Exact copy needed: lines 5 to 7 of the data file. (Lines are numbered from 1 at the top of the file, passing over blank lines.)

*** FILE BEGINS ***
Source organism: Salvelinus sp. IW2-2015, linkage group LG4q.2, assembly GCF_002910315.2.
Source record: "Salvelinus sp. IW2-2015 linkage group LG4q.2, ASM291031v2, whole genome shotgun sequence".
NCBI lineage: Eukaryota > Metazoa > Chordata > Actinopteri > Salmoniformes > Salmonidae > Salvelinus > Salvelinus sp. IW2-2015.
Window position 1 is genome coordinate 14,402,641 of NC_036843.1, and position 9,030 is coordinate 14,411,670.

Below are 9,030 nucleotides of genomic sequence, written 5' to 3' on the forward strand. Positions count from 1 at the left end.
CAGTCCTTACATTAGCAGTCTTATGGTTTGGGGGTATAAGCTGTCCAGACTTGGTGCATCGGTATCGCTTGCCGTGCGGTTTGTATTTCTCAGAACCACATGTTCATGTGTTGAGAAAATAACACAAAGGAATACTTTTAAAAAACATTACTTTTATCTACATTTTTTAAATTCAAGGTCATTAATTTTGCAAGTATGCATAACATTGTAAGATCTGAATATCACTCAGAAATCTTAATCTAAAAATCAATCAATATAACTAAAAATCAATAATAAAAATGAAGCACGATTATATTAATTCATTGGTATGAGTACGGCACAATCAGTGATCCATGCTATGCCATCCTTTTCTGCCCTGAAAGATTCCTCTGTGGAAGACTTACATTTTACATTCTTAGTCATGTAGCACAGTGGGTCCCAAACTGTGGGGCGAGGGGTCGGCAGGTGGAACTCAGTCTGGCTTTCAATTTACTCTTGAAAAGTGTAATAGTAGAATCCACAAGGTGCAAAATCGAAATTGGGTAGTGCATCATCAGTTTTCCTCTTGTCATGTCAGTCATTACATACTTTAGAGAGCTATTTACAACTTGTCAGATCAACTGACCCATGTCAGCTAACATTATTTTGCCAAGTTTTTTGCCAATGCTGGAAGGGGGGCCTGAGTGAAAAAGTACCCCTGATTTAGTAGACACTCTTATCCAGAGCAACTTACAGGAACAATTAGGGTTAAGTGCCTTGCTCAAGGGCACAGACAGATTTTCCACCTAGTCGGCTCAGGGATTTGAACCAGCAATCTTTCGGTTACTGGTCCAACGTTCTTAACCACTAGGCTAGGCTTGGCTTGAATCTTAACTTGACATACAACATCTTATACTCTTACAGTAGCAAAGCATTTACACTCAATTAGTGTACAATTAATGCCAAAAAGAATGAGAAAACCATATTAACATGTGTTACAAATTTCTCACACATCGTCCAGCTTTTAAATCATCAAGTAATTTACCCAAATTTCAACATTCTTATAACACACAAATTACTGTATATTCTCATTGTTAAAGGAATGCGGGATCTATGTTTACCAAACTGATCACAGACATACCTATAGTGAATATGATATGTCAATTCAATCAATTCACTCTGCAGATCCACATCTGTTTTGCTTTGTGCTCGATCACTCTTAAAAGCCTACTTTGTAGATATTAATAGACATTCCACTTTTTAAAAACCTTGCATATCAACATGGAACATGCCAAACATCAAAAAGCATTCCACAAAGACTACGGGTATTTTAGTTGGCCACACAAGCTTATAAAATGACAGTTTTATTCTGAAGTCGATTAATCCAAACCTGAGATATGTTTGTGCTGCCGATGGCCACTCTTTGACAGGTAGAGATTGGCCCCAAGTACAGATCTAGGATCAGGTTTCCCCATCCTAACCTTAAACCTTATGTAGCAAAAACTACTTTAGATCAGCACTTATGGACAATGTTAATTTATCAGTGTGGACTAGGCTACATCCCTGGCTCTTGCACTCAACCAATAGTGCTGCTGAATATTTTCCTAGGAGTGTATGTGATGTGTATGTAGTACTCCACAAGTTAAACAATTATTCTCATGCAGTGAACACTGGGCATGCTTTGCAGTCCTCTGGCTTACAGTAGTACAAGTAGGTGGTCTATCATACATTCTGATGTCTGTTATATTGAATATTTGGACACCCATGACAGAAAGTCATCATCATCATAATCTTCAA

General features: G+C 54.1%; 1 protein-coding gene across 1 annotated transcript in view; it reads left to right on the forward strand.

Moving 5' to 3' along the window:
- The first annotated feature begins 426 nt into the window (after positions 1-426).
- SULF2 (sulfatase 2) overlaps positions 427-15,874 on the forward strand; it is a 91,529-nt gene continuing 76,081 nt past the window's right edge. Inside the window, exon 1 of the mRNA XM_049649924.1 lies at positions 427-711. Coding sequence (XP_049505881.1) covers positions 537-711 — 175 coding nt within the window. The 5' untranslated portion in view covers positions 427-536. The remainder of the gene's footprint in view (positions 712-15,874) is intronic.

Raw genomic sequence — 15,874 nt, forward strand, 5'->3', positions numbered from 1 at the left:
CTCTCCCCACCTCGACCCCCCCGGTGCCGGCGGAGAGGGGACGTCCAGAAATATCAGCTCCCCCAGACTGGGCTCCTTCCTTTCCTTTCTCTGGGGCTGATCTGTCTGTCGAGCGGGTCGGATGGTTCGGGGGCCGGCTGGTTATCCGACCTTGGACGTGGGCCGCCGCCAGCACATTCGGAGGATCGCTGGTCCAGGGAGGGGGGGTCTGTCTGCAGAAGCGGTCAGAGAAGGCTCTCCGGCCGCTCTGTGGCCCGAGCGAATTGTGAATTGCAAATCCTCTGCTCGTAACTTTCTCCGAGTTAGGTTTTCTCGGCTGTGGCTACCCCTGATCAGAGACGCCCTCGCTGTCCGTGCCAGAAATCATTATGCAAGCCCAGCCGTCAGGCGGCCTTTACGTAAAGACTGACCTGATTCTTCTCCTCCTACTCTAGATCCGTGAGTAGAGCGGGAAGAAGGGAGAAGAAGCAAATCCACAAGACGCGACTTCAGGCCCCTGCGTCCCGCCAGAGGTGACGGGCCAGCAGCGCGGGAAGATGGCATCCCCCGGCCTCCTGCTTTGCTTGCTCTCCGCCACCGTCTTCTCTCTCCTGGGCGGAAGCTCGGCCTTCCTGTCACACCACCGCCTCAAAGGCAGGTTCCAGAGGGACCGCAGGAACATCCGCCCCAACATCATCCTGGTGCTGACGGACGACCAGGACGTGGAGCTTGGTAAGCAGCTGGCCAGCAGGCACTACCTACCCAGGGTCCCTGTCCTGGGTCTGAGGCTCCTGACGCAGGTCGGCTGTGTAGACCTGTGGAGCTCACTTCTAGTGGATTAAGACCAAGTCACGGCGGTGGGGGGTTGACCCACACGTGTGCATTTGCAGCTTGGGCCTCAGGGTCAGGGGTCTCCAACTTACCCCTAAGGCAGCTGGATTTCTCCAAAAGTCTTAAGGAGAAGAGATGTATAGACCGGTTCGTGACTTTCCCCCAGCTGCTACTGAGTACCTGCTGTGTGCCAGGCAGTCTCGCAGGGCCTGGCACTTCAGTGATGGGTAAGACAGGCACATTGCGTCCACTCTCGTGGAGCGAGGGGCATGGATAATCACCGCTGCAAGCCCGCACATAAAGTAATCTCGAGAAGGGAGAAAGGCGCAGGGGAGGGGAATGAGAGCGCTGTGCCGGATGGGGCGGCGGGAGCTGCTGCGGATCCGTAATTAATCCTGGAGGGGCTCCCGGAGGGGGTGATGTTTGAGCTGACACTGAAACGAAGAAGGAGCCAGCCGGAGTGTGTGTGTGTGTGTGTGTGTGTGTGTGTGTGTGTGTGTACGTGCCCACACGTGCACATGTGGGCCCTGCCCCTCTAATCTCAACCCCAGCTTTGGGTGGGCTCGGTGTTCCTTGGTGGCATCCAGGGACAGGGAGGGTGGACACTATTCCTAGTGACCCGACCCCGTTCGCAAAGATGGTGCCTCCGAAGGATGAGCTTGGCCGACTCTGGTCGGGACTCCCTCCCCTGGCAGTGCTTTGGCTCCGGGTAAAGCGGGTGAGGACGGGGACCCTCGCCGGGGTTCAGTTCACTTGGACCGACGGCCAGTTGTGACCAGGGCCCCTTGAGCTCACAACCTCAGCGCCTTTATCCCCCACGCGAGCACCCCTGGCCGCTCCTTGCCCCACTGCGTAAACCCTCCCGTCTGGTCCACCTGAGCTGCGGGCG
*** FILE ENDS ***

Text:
Below are 9,030 nucleotides of genomic sequence, written 5' to 3' on the forward strand. Positions count from 1 at the left end.
CAGTCCTTACATTAGCAGTCTTATGGTTTGGGGGTATAAGCTGTCCAGACTTGGTGCATCGGTATCGCTTGCCGTGCGGTTTGTATTTCTCAGAACCACATGTTCATGTGTTGAGAAAATAACACAAAGGAATACTTTTAAAAAACATTACTTTTATCTACATTTTTTAAATTCAAGGTCATTAATTTTGCAAGTATGCATAACATTGTAAGATCTGAATATCACTCAGAAATCTTAATCTAAAAATCAATCAATATAACTAAAAATCAATAATAAAAATGAAGCACGATTATATTAATTCATTGGTATGAGTACGGCACAATCAGTGATCCATGCTATGCCATCCTTTTCTGCCCTGAAAGATTCCTCTGTGGAAGACTTACATTTTACATTCTTAGTCATGTAGCACAGTGGGTCCCAAACTGTGGGGCGAGGGGTCGGCAGGTGGAACTCAGTCTGGCTTTCAATTTACTCTTGAAAAGTGTAATAGTAGAATCCACAAGGTGCAAAATCGAAATTGGGTAGTGCATCATCAGTTTTCCTCTTGTCATGTCAGTCATTACATACTTTAGAGAGCTATTTACAACTTGTCAGATCAACTGACCCATGTCAGCTAACATTATTTTGCCAAGTTTTTTGCCAATGCTGGAAGGGGGGCCTGAGTGAAAAAGTACCCCTGATTTAGTAGACACTCTTATCCAGAGCAACTTACAGGAACAATTAGGGTTAAGTGCCTTGCTCAAGGGCACAGACAGATTTTCCACCTAGTCGGCTCAGGGATTTGAACCAGCAATCTTTCGGTTACTGGTCCAACGTTCTTAACCACTAGGCTAGGCTTGGCTTGAATCTTAACTTGACATACAACATCTTATACTCTTACAGTAGCAAAGCATTTACACTCAATTAGTGTACAATTAATGCCAAAAAGAATGAGAAAACCATATTAACATGTGTTACAAATTTCTCACACATCGTCCAGCTTTTAAATCATCAAGTAATTTACCCAAATTTCAACATTCTTATAACACACAAATTACTGTATATTCTCATTGTTAAAGGAATGCGGGATCTATGTTTACCAAACTGATCACAGACATACCTATAGTGAATATGATATGTCAATTCAATCAATTCACTCTGCAGATCCACATCTGTTTTGCTTTGTGCTCGATCACTCTTAAAAGCCTACTTTGTAGATATTAATAGACATTCCACTTTTTAAAAACCTTGCATATCAACATGGAACATGCCAAACATCAAAAAGCATTCCACAAAGACTACGGGTATTTTAGTTGGCCACACAAGCTTATAAAATGACAGTTTTATTCTGAAGTCGATTAATCCAAACCTGAGATATGTTTGTGCTGCCGATGGCCACTCTTTGACAGGTAGAGATTGGCCCCAAGTACAGATCTAGGATCAGGTTTCCCCATCCTAACCTTAAACCTTATGTAGCAAAAACTACTTTAGATCAGCACTTATGGACAATGTTAATTTATCAGTGTGGACTAGGCTACATCCCTGGCTCTTGCACTCAACCAATAGTGCTGCTGAATATTTTCCTAGGAGTGTATGTGATGTGTATGTAGTACTCCACAAGTTAAACAATTATTCTCATGCAGTGAACACTGGGCATGCTTTGCAGTCCTCTGGCTTACAGTAGTACAAGTAGGTGGTCTATCATACATTCTGATGTCTGTTATATTGAATATTTGGACACCCATGACAGAAAGTCATCATCATCATAATCTTCAA

General features: G+C 54.1%; 1 protein-coding gene across 1 annotated transcript in view; it reads left to right on the forward strand.